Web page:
There are no guarantees in life, except for insuring bank deposits up to $250,000.
Or maybe more.
In just about a week, three banks have failed, prompting a wide range of discussion about what could have been done, what should be done and what shouldn’t be done.
And the policy prescriptions run the gamut between letting them fail, keeping the $250,000 cap on insured deposits and insuring everything.
At least one observer — Rep. Blaine Luetkemeyer of Missouri, who serves on the House Financial Services Committee — has been reported by Yahoo Finance as advocating that the U.S. government “temporarily” insure all bank deposits.
Elsewhere, in a piece penned for Financial Times, former FDIC Chair Sheila Bair noted that “banking regulators have now decided that the failure of two midsized banks, Silicon Valley Bank and Signature, pose systemic risk, requiring the Federal Deposit Insurance Corporation to pay off their uninsured depositors.” Beyond questioning whether the risk truly is/has been that acute and whether there’s the risk of overreaction on the part of regulators, Bair noted that if the FDIC truly fears bank runs if bailouts were not in the offering, then it would make more sense to temporarily backstop all uninsured accounts and charge banks a fee to cover losses.”
The precedent is there: During her time at the FDIC, she wrote, the FDIC backstopped uninsured transaction accounts used by smaller banks/clients to keep operations running and by extension, help prevent business being lost to larger banking competitors — the marquee names such as JPMorgan Chase.
”Despite its success, Congress decided to ban this kind of even-handed help to all banks,” noted Baird.
We note that the fact that banking regulators are now making Silicon Valley Bank and Signature Bank uninsured depositors whole does indeed — at the moment — acknowledge a fear of bank runs and secondly create an unequal playing field among financial institutions (FIs) in general.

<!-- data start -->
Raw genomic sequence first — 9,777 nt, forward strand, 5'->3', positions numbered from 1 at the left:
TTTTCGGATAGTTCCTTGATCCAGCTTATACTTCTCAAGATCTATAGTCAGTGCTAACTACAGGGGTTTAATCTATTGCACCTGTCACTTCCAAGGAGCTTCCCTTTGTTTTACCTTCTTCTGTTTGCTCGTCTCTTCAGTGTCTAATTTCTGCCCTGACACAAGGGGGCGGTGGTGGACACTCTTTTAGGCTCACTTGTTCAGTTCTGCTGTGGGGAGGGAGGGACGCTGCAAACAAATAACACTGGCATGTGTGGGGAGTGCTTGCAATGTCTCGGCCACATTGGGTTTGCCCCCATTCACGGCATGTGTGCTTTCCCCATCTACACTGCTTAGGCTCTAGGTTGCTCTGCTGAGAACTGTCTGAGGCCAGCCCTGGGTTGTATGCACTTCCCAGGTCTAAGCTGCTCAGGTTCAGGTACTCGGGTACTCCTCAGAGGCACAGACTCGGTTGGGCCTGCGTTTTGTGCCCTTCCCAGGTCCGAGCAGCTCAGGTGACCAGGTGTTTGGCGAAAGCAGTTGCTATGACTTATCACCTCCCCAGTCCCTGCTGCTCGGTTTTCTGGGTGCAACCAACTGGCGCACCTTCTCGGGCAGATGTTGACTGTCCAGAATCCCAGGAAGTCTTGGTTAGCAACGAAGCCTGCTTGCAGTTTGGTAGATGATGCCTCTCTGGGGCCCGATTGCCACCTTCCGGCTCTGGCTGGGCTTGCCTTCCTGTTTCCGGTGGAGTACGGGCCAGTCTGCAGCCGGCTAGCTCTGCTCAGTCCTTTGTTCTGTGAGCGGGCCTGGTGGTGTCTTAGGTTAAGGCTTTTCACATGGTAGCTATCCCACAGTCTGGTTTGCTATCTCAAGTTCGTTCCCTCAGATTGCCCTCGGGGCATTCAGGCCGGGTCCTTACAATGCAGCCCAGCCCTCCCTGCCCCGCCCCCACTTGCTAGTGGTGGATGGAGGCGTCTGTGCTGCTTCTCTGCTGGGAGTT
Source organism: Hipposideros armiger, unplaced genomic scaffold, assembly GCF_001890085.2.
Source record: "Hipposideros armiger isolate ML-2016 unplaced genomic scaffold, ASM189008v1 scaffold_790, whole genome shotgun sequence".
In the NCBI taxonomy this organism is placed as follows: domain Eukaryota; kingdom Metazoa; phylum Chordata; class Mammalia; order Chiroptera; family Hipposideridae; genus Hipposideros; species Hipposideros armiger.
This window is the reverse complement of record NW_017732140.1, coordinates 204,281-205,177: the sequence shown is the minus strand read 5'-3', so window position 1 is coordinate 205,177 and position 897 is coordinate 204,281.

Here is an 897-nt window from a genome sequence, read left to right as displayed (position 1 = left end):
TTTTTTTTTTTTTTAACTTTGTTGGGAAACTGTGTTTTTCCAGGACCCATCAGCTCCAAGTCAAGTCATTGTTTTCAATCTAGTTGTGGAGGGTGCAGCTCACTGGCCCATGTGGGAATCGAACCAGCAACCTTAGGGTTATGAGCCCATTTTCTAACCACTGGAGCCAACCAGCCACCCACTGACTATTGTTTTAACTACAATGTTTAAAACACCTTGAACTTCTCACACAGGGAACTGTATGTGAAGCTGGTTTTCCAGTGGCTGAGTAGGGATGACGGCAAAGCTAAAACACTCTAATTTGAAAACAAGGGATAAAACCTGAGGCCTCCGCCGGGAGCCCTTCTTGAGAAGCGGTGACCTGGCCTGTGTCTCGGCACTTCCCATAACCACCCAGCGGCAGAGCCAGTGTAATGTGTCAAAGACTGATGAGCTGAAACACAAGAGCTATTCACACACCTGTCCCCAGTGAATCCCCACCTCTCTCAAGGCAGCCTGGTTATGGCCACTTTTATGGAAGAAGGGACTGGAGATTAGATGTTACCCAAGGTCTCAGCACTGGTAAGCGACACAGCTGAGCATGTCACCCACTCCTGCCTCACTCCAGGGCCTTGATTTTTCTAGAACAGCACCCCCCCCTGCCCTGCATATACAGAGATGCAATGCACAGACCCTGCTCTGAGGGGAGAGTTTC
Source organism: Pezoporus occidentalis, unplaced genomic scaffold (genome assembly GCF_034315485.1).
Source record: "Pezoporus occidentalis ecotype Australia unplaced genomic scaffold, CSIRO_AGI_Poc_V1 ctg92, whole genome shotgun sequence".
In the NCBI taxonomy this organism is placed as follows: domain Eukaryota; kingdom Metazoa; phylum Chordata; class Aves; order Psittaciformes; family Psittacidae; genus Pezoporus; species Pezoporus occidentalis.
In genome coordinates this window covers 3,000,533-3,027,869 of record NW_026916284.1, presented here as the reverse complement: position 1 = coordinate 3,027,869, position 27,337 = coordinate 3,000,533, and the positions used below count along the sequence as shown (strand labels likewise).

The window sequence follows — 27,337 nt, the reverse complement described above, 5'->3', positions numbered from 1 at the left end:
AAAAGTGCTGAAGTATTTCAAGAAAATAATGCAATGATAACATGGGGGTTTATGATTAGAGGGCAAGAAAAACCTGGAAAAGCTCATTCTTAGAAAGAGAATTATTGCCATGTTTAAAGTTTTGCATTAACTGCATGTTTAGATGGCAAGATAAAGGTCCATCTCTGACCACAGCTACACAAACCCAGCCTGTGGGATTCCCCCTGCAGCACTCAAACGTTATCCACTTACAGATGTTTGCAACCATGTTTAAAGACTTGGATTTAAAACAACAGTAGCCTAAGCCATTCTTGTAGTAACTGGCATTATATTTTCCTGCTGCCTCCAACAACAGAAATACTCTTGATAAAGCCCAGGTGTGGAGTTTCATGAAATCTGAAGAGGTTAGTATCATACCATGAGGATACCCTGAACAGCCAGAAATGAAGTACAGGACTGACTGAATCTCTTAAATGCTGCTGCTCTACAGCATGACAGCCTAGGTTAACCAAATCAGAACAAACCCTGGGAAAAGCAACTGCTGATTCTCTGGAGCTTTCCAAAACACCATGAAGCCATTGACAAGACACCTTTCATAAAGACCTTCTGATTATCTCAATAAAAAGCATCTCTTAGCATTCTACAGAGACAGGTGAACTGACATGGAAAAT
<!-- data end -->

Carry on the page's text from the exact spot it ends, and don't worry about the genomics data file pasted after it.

If the feds do indeed entertain the notion — and put into practice — universal deposit insurance, a series of knotty questions arise. Namely: How to ensure that all banks are regulated the same way, how often they are examined and by whom? The question arises, too, about what to do when things go wrong and who is ultimately responsible.
The potential for unintended consequences is high. If all funds are guaranteed, there’s at least some incentive to take the risk with depositors’ funds — where risks are tied to the pursuit of (profit) rewards (which then may spur banks to take on credit risk or even be lax about cyber threats). Still, ultimately the losses and cleanup are shifted to the government.
The universal guarantee, if implemented, also might short-circuit the incentive of account holders to vote with their feet and in effect, punish ineffective managers and unsound banking business models by departing for competitors they view as being more disciplined and safer. Moral hazard, of course, is what happens when no one’s pushed to guard against their own or others’ risk-taking because the consequences are not daunting enough to instill that vigilance.
In the meantime, regulators will face the need to examine whether there should be more uniform liquidity and capital requirements, whether stress testing might need to be done more often and whether there can/should be stricter mandates about where capital is concentrated. Only then will the playing field be more leveled and the threat of moral hazard tamped down.